In analyzing the American approach, one must note that, besides ensuring stable effective demand, the government also plays a particular role in coordinating and mobilizing agents and resources. One can also identify many measures toward a mission-oriented problem solving approach, stimulating specific projects that benefit the American industrial sector.

4.2 Germany and industrie 4.0

4.2.1 A bird’s eye view

It is well known that for almost two decades after the Second World War, the German economic growth was carried by massive investment in strategic industries. O’Sullivan et al. (2013) recall that the German manufacturing sector accounts for more than a fifth of the country’s total value added. More recently, Germany also emerged as a leader in new technologies.

As Andreoni (2016) recalls, some renowned companies are world leaders in various segments, but there is also a dense network of relatively smaller companies which is extremely relevant to the economy. In fact, many Mittelstand companies are technology-intensive and market leaders in their niche, although they remain completely unknown to the general public[7].

Historically, German industrial development has benefited from some key elements. Following Chang et al. (2013) and O’Sullivan et al. (2013), the industrial sector is traditionally backed by a highly organized institutional infrastructure. Many of them have historical roots and are actively supported by public resources. Among others, one can point out the wide network for R&D support, initiatives for improving technical capabilities, access to credit, the vocational system and the role of foreign trade agencies.

Andreoni (2016) highlights the special role of Fraunhofer, a post-war network of institutes, being one of the major pillars of German industrial policy. The institutes are widely known for addressing relevant technological challenges for the industrial system. A second pillar consists of the financial infrastructure composed of public banks focused on financing the industrial sector. This network is not only made by federal actors – länders also play a relevant role – and is essential to the Mittelstand. Finally, the author highlights some regulations on the industrial relations (Hancké and Coulter, 2013).

Although these traditional elements have been present for a fairly long time, German capitalism underwent relevant changes since the 1990s. Until the beginning of the 2000s, the country was considered the “sickman of Europe” but then became a successful model. As stated by Bastasin (2013, p. 2):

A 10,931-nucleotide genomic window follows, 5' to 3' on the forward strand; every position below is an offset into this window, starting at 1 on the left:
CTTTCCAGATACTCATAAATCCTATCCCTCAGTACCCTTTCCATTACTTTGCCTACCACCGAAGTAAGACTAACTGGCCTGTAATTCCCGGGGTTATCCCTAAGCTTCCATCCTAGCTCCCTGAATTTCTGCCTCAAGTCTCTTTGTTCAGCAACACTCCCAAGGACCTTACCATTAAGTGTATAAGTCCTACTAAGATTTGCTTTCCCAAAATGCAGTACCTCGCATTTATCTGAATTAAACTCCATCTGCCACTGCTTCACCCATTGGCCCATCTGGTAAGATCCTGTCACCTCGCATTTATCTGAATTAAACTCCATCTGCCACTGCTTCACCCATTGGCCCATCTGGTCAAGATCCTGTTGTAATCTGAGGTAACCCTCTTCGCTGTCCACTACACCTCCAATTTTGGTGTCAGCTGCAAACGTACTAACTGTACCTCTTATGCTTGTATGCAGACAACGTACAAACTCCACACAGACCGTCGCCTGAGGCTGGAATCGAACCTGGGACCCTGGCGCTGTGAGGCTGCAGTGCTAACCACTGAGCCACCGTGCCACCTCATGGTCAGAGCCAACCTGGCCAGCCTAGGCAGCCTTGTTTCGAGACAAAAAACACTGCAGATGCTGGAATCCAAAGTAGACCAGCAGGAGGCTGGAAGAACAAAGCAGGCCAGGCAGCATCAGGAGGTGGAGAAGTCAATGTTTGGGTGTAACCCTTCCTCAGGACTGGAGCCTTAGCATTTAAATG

[…] the entire German production system had to and was able to strengthen its export orientation, while facing the major geopolitical changes that have directly involved the country; the German reunification, the european monetary unification, eastern Europe opening to international trade and, finally, the entrance into the markets of large areas of the world up to the full development phase of globalization.

There is a rather long debate about the reasons for the German success, from market reforms to technological superiority coupled with outstanding export performance. According to Cesaratto (2010), there are a number of reasons for the recent external performance. Among others, we must name the European macroeconomic environment and Germany’s integration with the peripheral countries of Eastern Europe. Exports, especially within Europe, appear as the most dynamic component of demand. These are essential aspects, especially considering the restrictions on fiscal policy (Maastricht Treaty) and the low dynamism of domestic consumption (wage compression and growing inequality).

Indeed, wage compression and also the fact that the German exchange rate (since the implementation of the Euro) is devalued vis-à-vis other European countries make German exports more competitive than their European competitors. Nonetheless, Storm and Naastepad (2014) and Dauderstädt (2012) argue that the products with the best export performance are those whose competitiveness is not mainly related to prices.

In this sense, Germany’s industrial capacity guarantees the exports’ competitiveness, especially within Europe, which happens to be its major market. According to Bastasin (2013, p. 5):